The ASPCA Helps 9,000 Vulnerable Kittens in Los Angeles with Support from Dedicated Fosters
We recently marked a major milestone in Los Angeles, caring for our 9,000th kitten through our Kitten Foster Program! This milestone comes during the height of feline breeding season, also known as kitten season, a time of year when shelters nationwide are overwhelmed with vulnerable, newborn cats.
Our lifesaving kitten program operates in partnership with the Los Angeles County Animal Care Centers and supports various kitten populations—from orphaned newborns, to scared kittens, to sick kittens. We can support these populations by opening our doors to people across L.A. County who want to foster kittens in need. Though we discourage people from taking stray kittens into a shelter, once they arrive, they need support from foster caregivers in order to thrive.
This year alone, we’ve seen a huge spike in kittens in need of care in Los Angeles. Compared to 2021, we’ve seen a 41 percent increase of stray kittens under 8 weeks old arriving at the County’s seven Animal Care Centers, making fostering more important than ever.
“This impressive milestone for the Los Angeles Kitten Foster Program reflects the unwavering dedication and compassion of our ASPCA fostering team and the local foster network,” said Matt Bershadker ASPCA President and CEO. “We’re thrilled to see thousands of vulnerable kittens receiving lifesaving second chances through this work.”
The milestone kitten, named Jalapeno, was brought to the Baldwin Park Animal Care Center at just four-weeks-old on July 13 along with two litter mates, Habanero Pepper and Ghost Pepper. Upon intake, it was noted that all three kittens had upper respiratory infections and were undersocialized. They displayed fear of people and hissed when approached, and because of their “spiciness,” they were all named after peppers!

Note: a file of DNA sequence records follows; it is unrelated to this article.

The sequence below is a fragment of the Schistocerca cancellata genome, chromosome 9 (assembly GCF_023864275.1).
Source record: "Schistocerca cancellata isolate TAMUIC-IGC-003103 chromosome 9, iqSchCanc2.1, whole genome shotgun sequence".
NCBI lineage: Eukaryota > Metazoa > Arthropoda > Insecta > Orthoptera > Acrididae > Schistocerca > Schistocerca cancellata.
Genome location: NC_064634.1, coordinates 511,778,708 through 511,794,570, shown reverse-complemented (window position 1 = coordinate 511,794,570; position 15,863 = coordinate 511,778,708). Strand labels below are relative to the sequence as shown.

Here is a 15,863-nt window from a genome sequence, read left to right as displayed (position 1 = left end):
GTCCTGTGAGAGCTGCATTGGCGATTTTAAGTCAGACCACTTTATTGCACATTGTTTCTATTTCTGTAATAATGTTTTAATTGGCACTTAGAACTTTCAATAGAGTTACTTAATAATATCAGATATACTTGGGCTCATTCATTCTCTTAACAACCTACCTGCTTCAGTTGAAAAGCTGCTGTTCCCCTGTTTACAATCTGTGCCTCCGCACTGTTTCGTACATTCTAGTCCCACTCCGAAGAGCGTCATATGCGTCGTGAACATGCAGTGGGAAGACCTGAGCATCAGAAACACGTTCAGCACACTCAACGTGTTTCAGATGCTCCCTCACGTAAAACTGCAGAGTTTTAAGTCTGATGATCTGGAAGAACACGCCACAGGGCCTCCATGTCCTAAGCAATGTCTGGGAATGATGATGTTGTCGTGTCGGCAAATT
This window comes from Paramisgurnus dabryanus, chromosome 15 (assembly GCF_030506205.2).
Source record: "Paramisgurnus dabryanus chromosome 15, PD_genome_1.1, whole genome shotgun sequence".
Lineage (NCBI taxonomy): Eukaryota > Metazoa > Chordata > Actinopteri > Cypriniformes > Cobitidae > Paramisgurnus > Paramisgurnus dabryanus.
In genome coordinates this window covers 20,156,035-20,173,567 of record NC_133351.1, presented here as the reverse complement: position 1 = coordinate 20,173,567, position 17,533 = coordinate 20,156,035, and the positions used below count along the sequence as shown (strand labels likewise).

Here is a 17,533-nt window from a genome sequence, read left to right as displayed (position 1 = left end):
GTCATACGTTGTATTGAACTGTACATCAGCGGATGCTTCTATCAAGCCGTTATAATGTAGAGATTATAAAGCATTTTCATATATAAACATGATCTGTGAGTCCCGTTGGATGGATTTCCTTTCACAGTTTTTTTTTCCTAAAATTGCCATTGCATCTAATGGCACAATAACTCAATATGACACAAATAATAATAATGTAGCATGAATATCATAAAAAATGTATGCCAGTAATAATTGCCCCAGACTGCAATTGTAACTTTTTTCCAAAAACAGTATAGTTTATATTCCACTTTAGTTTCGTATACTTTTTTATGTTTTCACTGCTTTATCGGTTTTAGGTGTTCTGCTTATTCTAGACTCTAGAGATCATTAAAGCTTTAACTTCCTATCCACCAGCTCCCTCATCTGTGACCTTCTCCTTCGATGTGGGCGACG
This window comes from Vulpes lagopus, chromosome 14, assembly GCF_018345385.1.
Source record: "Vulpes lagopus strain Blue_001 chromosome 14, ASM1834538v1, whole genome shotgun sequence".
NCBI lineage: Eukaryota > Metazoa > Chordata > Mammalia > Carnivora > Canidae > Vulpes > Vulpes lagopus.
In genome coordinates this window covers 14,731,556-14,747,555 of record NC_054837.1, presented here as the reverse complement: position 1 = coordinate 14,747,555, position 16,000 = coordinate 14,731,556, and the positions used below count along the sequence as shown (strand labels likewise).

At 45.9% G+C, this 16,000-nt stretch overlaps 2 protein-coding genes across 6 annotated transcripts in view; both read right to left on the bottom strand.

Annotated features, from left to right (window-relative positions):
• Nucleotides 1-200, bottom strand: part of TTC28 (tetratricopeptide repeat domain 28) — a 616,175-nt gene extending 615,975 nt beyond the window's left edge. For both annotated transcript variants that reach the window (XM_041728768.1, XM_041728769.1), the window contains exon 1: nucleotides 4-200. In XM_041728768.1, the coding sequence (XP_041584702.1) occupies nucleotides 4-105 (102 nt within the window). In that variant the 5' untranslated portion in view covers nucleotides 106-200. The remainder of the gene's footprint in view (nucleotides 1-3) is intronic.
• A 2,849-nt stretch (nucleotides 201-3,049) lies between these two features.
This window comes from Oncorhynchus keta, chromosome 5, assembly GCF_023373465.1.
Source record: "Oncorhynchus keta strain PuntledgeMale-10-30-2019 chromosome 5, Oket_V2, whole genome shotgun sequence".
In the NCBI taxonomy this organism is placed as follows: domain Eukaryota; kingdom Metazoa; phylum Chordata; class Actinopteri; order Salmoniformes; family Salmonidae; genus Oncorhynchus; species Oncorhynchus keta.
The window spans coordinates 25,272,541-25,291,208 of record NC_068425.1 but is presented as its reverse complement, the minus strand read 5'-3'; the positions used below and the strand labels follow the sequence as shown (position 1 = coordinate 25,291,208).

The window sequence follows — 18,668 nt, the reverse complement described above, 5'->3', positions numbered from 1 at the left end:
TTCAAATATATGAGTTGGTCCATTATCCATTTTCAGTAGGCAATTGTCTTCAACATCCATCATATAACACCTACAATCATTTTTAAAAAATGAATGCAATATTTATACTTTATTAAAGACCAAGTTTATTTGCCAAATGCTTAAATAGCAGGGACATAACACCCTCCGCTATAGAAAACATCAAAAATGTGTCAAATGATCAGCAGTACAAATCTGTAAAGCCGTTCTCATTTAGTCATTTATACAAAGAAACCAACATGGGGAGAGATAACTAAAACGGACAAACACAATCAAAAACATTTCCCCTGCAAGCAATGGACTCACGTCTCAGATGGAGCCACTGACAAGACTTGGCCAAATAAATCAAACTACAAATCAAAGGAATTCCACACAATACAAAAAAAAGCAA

These kittens needed a foster who could medicate them without causing more stress and fear and socialize them at the same time. Fortunately, we found them the right foster caregiver and they have started coming out of their shells and have become very playful, seeking attention from humans.
“Thanks to our dedicated network of foster caregivers these kittens are able to thrive and have a second chance in life,” said Nadia Oseguera, senior manager of the LA Foster Team program. “We cannot accomplish this work without our close partnership with Los Angeles County Animal Care Centers and support from the community, and we’re committed to saving more tiny lives throughout kitten season and beyond.”
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